The main purpose of the first test flight of OSAM-1 will be to refuel Landsat 7, which is located at an altitude of about 705 km above the Earth. But because Landsat 7, like many other satellites, was never intended to be serviced, the OSAM-1 spacecraft can’t just stop next to it and connect the fuel hose.

OSAM-1 must first get close enough for one of the robot’s arms to catch Landsat 7, and then perform docking maneuvers using the original docking clip or the Marman ring on the satellite.

“Then we have a lot of work to do to gain access to the fueling station,” Henry explained. “OSAM-1 remote operators would have to cut through the multi-layer insulating thermal blanket and move it out of place to open the fill/drain valves.

But when they were closed before launch, these valves were covered with locking wires, so we would have to enter them with special scissors and cut them. In addition, there are safety caps that we will remove.”

OSAM-1 will carry 122 kg of propellant and it is planned to move 115 kg of propellant to Landsat 7 using a robotic arm and retractable hose system.

Of course, all this happens while both spacecraft are moving at a speed of about 26,500 km/h. OSAM-1 has six rendezvous and rendezvous cameras for use during rendezvous with Landsat 7.

Twenty-one more cameras are part of a dedicated vision sensor system to allow cameramen to see operations from all angles, while searchlights provide illumination to continue working even during orbital night, which occurs approximately every 50 minutes. The orbital period of Landsat 7 is 99 minutes.

The Goddard Robotic Operations Center includes a specialized testbed with black, curtained walls so that the total darkness of space is simulated when the lights are off. This allows for full immersion training using full-scale Landsat 7 and OSAM-1 mockups.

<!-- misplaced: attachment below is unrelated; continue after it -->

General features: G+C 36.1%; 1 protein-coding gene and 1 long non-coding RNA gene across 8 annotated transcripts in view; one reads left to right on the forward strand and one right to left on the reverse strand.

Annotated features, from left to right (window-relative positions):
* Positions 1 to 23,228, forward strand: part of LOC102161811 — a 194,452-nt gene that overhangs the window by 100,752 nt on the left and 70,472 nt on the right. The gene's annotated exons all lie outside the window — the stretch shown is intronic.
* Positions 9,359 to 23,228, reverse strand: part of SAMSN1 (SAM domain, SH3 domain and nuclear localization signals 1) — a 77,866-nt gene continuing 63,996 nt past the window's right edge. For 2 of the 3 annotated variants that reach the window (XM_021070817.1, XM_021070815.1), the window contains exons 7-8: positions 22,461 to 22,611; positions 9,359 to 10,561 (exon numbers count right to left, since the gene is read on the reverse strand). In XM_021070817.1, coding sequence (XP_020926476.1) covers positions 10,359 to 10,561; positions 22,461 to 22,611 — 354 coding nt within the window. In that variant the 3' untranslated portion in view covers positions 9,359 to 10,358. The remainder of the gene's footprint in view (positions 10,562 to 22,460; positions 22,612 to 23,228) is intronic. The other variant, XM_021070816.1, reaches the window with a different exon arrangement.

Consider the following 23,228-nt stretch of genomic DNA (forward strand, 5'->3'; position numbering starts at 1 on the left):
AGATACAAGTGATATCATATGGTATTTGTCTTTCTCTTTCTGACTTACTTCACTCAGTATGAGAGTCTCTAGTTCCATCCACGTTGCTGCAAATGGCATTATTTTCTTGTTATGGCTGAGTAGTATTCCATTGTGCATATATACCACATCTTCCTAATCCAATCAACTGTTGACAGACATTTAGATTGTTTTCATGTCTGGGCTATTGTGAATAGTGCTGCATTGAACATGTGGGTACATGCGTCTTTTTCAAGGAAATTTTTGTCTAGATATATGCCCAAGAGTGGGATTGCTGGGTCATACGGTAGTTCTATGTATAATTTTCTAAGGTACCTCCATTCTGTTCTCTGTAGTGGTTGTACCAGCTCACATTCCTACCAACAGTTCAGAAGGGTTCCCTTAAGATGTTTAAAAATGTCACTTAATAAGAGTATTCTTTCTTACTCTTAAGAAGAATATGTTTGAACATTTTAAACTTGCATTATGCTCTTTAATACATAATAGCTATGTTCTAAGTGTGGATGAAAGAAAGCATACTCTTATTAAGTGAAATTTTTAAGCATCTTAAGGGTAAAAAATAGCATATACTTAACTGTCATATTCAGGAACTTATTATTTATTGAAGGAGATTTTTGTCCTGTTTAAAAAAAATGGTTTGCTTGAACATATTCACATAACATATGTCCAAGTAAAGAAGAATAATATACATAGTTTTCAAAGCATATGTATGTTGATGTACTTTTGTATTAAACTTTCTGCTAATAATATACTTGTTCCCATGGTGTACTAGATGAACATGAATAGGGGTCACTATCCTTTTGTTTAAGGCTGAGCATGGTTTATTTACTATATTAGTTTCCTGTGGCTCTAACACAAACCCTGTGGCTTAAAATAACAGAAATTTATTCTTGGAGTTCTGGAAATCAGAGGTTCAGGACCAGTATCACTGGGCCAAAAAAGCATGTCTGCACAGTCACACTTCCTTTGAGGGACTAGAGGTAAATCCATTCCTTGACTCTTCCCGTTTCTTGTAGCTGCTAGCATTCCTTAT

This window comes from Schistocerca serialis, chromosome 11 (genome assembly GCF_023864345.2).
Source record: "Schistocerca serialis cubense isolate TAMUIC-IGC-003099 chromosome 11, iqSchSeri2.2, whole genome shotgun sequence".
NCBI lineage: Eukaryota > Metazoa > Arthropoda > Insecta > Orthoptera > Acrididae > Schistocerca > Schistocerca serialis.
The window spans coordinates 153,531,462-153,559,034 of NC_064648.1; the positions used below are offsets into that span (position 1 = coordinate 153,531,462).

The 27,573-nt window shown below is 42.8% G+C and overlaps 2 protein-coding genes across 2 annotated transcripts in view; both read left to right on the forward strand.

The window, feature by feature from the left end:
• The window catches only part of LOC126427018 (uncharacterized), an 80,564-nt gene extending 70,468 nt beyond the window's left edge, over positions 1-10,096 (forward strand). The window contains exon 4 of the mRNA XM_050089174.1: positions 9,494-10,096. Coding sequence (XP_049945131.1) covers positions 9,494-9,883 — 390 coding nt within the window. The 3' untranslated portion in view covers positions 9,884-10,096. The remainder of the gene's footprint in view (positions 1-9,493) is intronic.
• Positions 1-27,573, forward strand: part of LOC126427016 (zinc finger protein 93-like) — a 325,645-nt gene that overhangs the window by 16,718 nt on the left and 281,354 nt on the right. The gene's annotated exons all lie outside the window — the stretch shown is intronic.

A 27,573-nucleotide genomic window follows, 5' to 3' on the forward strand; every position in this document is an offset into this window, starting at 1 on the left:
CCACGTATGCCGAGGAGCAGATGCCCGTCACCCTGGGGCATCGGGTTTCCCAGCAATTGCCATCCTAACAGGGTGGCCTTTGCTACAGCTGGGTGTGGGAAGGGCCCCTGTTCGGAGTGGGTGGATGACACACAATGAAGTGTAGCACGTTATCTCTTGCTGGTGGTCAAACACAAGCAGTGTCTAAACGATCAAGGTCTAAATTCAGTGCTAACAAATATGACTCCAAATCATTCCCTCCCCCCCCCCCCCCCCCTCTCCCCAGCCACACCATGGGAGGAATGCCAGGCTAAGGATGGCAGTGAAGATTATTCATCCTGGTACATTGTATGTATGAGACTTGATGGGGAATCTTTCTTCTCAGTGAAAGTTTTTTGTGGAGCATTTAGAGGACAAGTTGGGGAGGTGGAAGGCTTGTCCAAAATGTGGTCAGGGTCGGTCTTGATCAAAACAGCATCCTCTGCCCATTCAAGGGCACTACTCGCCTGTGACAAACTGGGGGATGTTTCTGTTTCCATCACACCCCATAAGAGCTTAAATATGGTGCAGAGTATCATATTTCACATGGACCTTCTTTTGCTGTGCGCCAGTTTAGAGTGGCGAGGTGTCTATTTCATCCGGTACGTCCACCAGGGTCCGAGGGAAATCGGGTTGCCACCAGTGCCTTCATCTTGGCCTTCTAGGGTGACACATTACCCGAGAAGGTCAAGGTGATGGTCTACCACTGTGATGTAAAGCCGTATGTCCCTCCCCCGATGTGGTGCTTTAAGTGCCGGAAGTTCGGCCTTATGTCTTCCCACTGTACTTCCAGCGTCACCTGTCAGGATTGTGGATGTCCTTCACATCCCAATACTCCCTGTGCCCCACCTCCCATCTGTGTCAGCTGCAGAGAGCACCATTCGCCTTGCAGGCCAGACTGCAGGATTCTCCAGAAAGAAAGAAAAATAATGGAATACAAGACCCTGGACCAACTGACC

Landsat 7’s nominal science mission ended on April 6, 2022, and its main science instrument, the Advanced Thematic Mapper Plus (ETM+), was placed on standby. However, in its twenty-two years of operation, the satellite has provided a significant amount of data for land cover management and assessment, global change studies and mapping.

The OSAM-1 mission, after completion of maintenance and refueling, is planned to be deorbited and burned in the Earth’s atmosphere.

“At the same time, we recognize that we are flying a very capable vehicle with a reserve of fuel,” said Henry, “so many would like us to carry out a follow-up mission while we are in orbit. But at the moment nothing has been announced or funded.”

Henry said it was a great honor and joy for him to lead the effort to realize Frank Chepollina’s dream of having a real “tow truck” in orbit to service the satellites. Chepollina also has another dream – that many of these satellites, similar to evacuators, could build not only dwellings in space, but also large space telescopes capable, for example, of directly shooting distant exoplanets.

“What we’re demonstrating lays the foundation for future advances in the search for extraterrestrial life and, hopefully, the colonization of the solar system,” Henry said. “Decades later, I think you can appreciate that OSAM-1 will be the first US mission to demonstrate these capabilities in orbit.”